A designation would have symbolic effects as well, damaging Hezbollah’s profile and reducing its legitimacy.
The UK makes a distinction between Hezbollah’s military and political wings based on its experience in dealing with terrorism, most notably in Northern Ireland. The UK’s view is that even in the best of circumstances, terrorist problems can be resolved only by long and persistent pressure (e.g., defensive security, policing, intelligence-led operations, financial pressure, sanctions) together with political measures. It is important to leave space for the political talks necessary to achieve a sustainable solution; the UK hopes that Hezbollah will one day seek to achieve its aims solely through politics. The UK recognizes that Hezbollah is an influential political force in Lebanon and enjoys strong support from the Lebanese Shi’ite community. The group is part of Lebanon’s government and could one day be a force for stability in the country.
Finally, the UK has been impressed by the Bulgarian government’s painstaking investigation into the Burgas attack and believes that sufficient evidence has been revealed for the EU to designate Hezbollah’s military wing. The UK also recognizes that the EU has a different legislative basis for sanctions than the United States, and that EU sanctions could be challenged in court.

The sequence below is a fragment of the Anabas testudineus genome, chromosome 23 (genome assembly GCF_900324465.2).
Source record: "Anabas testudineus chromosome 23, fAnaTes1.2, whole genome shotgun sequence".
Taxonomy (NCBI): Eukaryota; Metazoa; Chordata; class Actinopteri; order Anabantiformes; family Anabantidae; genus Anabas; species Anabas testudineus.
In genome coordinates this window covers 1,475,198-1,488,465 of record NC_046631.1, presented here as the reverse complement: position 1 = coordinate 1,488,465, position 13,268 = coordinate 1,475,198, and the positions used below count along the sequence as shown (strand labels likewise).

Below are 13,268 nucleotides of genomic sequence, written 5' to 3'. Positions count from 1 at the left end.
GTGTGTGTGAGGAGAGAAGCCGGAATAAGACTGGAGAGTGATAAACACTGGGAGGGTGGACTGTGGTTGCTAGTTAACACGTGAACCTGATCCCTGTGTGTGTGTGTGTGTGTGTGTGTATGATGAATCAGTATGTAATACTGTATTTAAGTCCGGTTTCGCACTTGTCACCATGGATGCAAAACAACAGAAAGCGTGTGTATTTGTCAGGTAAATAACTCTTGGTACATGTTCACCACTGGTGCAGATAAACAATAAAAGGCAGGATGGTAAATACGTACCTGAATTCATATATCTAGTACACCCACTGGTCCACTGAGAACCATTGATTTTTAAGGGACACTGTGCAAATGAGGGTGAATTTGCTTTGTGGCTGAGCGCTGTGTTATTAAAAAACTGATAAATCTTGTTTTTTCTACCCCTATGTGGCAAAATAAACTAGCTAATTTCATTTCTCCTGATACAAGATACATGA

Although the February 2008 assassination of Hezbollah operations chief Imad Mughniyeh spurred an uptick in the group’s terrorist operations against Israeli interests, Iran’s decision to aggressively target Western interests beginning in early 2010 was even more impactful. Tehran’s shadow war with the West led to a string of plots and attacks against US, British, Saudi and Israeli interests worldwide, conducted by operatives from Hezbollah and the Quds Force branch of Iran’s Islamic Revolutionary Guard Corps (read a recent Institute report on the reasons behind this shadow war). A number of these plots unfolded on European soil, yet EU officials remained hesitant to officially designate Hezbollah as a terrorist organization. Last week, however, an extensive Bulgarian investigation concluded that the group was responsible for the July 2012 Burgas bus bombing.